Randall Wallace‘s Secretariat (Disney, 10.8) is currently running with a 63% Rotten Tomatoes rating. I used to get grades like this on high school exams. It basically means “fail” although you got more than half the questions right. Secretariat gets some things right also, but it’s an overall flunk. I didn’t hate it — the racing footage is wonderful — but I loathe the white-ass Republican atmosphere. As I wrote last Sunday, “You never forget you’re watching a Randall Wallace family-values movie for the schmoes.”
You can be emotionally affected by Secretariat (fine, knock yourself out), but you can’t call it a “great movie,” which is what Roger Ebert has done. It’s a disproportionate use of the term and unfair to films that truly deserve it. I do, however, agree with this Ebert passage: “There’s a scene here when Penny Chenery and her horse look each other in the eye for a long time on an important morning. You can’t tell me they weren’t both thinking the same thing.”
“In its totality Secretariat is a work of creepy, half-hilarious master-race propaganda almost worthy of Leni Riefenstahl,” he says early on, “and all the more effective because it presents as a family-friendly yarn about a nice lady and her horse.
“Secretariat [presents] a honey-dipped fantasy vision of the American past as the Tea Party would like to imagine it, loaded with uplift and glory and scrubbed clean of multiculturalism and social discord.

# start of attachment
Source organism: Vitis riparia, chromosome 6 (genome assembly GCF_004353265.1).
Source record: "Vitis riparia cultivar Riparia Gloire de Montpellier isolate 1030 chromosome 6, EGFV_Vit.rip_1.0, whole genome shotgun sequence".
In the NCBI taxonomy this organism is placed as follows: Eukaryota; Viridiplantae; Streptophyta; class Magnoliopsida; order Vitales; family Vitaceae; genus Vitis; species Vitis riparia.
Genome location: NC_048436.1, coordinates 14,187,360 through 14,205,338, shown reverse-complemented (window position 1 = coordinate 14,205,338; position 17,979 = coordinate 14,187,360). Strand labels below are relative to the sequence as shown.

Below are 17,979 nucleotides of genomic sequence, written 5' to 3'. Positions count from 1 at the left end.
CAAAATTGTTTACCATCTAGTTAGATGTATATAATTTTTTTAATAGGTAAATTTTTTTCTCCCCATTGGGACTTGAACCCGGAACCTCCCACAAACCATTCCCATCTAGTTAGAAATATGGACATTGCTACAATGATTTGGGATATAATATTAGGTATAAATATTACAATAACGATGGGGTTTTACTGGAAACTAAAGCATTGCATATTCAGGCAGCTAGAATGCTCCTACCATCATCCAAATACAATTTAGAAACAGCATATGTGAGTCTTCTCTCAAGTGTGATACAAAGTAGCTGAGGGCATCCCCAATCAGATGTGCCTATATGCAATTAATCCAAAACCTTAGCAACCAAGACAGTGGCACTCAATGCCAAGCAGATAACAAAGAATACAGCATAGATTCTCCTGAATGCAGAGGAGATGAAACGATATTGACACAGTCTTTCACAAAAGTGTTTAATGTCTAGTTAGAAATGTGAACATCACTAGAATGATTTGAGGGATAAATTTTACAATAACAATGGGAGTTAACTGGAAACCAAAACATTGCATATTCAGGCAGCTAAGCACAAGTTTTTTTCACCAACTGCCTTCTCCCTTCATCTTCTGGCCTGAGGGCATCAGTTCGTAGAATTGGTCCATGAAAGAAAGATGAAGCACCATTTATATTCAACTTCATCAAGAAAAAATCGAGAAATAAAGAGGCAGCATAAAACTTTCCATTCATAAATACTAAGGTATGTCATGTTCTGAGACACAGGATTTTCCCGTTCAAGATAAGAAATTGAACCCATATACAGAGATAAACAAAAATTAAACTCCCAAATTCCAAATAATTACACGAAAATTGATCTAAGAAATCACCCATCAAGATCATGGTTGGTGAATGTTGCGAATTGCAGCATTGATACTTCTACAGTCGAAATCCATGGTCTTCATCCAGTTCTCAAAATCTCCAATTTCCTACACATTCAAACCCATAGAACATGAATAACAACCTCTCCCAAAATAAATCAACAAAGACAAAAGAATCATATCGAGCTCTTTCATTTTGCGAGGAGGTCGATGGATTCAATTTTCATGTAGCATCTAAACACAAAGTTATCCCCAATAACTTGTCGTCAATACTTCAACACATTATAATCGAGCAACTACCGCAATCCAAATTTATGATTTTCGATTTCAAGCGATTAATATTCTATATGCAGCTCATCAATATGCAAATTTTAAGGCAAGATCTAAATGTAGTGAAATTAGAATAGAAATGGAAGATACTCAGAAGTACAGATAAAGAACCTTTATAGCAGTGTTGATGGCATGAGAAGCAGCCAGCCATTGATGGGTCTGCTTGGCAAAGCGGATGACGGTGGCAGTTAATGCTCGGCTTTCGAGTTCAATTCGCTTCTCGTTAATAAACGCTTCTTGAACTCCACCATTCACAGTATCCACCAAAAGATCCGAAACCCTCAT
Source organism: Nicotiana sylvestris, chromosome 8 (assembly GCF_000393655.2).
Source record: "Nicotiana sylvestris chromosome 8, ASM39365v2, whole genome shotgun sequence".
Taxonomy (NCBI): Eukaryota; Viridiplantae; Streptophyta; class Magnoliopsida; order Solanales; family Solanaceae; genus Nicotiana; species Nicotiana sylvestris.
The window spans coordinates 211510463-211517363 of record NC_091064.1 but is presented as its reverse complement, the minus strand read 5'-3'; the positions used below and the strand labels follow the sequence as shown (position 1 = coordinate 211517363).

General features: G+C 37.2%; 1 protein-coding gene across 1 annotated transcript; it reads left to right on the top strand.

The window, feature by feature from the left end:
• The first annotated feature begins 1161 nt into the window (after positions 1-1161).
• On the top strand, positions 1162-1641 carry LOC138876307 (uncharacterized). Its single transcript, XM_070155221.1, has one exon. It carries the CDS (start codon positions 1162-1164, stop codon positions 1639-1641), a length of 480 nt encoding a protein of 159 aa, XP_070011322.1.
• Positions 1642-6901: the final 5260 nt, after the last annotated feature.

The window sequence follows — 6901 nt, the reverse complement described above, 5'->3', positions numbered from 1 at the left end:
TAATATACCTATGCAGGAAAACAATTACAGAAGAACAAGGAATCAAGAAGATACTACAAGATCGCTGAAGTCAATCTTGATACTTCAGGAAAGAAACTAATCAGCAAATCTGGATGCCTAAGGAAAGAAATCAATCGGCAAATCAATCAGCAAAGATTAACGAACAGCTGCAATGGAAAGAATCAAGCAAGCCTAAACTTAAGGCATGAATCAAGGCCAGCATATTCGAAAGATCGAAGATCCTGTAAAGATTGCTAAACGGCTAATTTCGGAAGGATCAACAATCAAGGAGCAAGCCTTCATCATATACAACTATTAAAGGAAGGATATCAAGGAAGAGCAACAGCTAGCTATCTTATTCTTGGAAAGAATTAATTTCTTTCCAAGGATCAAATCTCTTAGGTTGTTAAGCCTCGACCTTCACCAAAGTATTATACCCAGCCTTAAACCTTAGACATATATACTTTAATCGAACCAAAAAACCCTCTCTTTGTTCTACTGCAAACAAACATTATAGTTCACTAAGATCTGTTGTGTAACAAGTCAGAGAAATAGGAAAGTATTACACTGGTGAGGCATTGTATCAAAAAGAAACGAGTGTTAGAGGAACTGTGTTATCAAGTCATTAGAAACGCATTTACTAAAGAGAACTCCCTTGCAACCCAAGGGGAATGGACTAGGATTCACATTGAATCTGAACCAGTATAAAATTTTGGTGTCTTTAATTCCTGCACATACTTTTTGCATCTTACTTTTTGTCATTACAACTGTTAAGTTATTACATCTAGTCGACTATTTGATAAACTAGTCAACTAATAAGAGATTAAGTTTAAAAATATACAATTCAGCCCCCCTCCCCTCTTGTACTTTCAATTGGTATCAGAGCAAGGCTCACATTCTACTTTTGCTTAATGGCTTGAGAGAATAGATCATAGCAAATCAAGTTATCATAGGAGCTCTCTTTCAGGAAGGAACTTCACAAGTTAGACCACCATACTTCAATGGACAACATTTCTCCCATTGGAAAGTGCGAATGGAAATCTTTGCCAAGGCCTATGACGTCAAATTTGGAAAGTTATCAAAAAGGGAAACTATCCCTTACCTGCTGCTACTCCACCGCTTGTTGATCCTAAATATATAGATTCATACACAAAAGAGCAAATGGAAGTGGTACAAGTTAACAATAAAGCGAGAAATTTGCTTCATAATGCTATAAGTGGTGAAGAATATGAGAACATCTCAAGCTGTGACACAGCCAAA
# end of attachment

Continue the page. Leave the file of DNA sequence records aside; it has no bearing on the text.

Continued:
“In the world of this movie, strong-willed and independent-minded women like Diane Lane‘s Penny Chenery are ladies first (she’s like a classed-up version of Sarah Palin feminism), left-wing activism is an endearing cute phase your kids go through (until they learn the hard truth about inheritance taxes), and all right-thinking Americans are united in their adoration of a Nietzschean Uberhorse, a hero so superhuman he isn’t human at all.
“Religion and politics are barely mentioned in the story of Chenery and her amazing horse, but it’s clear that Secretariat was constructed and marketed with at least one eye on the conservative Christian audiences who embraced The Blind Side. The film opens with a voice-over passage from the Book of Job and ends with a hymn. Wallace, also the director of We Were Warriors and the writer of Pearl Harbor and Braveheart, is one of mainstream Hollywood’s few prominent Christians, and has spoken openly about his faith and his desire to make movies that appeal to ‘people with middle-American values.’
“It’s legitimate to wonder exactly what Christian-friendly and ‘middle-American’ inspirational values are being conveyed here, or whether they’re just providing cover for some fairly ordinary right-wing ideology and xenophobia. This long-suffering female Job overcomes such tremendous obstacles as having been born white and Southern and possessed of impressive wealth and property, and who then lucks into owning a genetic freak who turned out to be faster and stronger than any racehorse ever foaled.”